How Do You Tell Your Kids You Have Cancer?

5:37 PM, Oct 4, 2011   |    comments
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Winston-Salem, NC -- For Mike Tyson, telling his 10-year-old daughter he had cancer was one of the hardest conversation he's ever had to make.

Tuesday at 5pm, Tyson told his story and how he talked with his daughter. Risa Hanau with Hospice & Palliative Care of Greensboro also joined us to give parents ideas of how to start that conversation.

When Tyson turned 50, he decided to get a physical. That visit changed, and possibly saved, his life.

"I was fine, and that's when he (the doctor) told me my PSA was high. I was like, 'hmmm, that's interesting.' Then when they did the biopsy that kind of says it all, you know," said Tyson.

He was diagnosed with prostate cancer.

"I think I was in denial up until the day they wheeled me into the operating room. Then I realized it's real," Tyson said. 

But accepting his own diagnosis was especially difficult because he watched his wife struggle with cancer, too.

"She was having some leg pain shortly after our daughter was born in 2000. They did a biopsy, went for an MRI and said it was cancer," Tyson recalled.

In 2007 his wife lost her battle. Tyson said he spent much of his time during those seven years caring for her. But those lessons he learned helped and inspired Tyson to fight his own cancer battle. 

He said cancer should not define your life even when it's active.

Now, almost a year later, Tyson is a survivor, for himself and for his daughter Eleanor.

"The time I have been able to spend with my daughter has been pretty precious," said Tyson. "She's appreciated it, and it's good for me."

Tyson said it took time to tell his daughter about his cancer, and Risa Hanau with Hospice & Palliative Care of Greensboro said that's normal.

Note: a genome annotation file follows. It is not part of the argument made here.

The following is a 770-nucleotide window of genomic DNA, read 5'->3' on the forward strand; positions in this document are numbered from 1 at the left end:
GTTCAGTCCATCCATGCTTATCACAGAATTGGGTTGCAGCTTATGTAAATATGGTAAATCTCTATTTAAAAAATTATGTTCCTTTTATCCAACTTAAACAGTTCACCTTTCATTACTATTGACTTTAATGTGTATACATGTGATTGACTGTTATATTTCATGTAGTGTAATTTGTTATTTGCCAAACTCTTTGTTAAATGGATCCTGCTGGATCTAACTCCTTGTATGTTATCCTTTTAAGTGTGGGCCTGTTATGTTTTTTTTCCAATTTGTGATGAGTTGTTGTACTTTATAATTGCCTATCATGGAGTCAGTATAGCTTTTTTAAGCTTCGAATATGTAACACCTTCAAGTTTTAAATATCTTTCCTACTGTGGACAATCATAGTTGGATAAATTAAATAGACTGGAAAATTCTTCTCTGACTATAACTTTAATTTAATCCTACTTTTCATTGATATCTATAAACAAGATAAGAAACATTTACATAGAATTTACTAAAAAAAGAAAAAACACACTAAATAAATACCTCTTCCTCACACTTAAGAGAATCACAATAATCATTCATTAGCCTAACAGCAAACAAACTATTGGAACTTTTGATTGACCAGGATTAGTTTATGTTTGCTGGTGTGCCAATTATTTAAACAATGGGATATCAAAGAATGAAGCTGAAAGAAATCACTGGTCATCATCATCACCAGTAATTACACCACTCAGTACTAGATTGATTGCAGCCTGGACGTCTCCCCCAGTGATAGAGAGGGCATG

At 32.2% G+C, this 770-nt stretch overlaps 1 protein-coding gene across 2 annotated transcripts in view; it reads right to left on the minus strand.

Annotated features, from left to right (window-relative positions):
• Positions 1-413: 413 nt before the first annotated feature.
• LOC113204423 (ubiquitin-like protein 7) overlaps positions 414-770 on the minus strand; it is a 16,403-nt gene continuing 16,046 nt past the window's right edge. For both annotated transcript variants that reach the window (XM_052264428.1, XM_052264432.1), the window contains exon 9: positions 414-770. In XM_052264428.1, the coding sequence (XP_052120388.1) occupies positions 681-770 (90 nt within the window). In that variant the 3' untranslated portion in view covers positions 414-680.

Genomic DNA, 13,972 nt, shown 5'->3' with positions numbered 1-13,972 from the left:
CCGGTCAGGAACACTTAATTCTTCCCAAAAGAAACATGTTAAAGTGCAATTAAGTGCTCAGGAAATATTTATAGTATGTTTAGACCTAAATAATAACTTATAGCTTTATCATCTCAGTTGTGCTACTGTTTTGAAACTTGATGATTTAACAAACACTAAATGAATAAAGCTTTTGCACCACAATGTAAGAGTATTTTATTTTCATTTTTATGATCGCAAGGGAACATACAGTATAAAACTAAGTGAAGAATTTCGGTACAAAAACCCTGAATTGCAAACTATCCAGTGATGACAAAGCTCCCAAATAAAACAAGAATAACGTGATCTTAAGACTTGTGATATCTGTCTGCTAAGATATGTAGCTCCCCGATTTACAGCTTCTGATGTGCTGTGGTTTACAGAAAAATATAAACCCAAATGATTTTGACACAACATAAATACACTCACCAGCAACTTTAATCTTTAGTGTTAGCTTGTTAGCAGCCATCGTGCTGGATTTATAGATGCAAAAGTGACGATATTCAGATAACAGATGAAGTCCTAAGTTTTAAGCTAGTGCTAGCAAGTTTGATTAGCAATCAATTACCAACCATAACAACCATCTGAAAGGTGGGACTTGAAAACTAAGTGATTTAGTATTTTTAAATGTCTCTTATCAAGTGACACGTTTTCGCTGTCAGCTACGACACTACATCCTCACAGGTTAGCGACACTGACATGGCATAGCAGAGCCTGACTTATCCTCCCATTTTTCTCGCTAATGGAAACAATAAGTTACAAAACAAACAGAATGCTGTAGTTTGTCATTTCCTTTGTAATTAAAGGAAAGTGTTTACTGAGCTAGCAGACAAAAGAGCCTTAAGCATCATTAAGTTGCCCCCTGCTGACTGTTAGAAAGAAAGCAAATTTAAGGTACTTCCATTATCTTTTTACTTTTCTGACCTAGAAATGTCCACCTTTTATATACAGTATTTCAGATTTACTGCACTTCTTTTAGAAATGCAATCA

She said you need to speak to children on their level. Younger children don't need to know as many details as older children. She also said, you don't need to tell kids EVERYTHING. And she says the most important thing is to answer the question they may not ask--- "Will I be taken care of?". and Hospice of Greensboro has more information on how to talk with children about cancer.

Prostate Cancer Facts:

According to the National Institutes of Health, more than 240,000 men will be diagnosed with prostate cancer this year. They predict 33,000 will die.

Those most at risk:

Men 50 and older, African Americans or men with a father, brother or son who has had prostate cancer

Common symptoms include:

Weak flow during urination; difficulty stopping urination; needing to urinate often; difficulty having an erection; frequent pain in your lower back, hips or upper thighs; and blood in the urine or semen

These symptoms could be signs of various medical conditions, so you should visit your doctor. Doctor Dawn Moose with Novant Health said by the time you experience these symptoms, it could be too late.

WFMY News 2 will give viewers a chance to get your questions about answered about cancer. Phone banks will be open on Friday, Oct. 7 from 5pm-6;30pm, and Monday, Oct. 10, from 6am-8am. Medical experts from Forsyth Medical Center will be taking calls.

WFMY News 2

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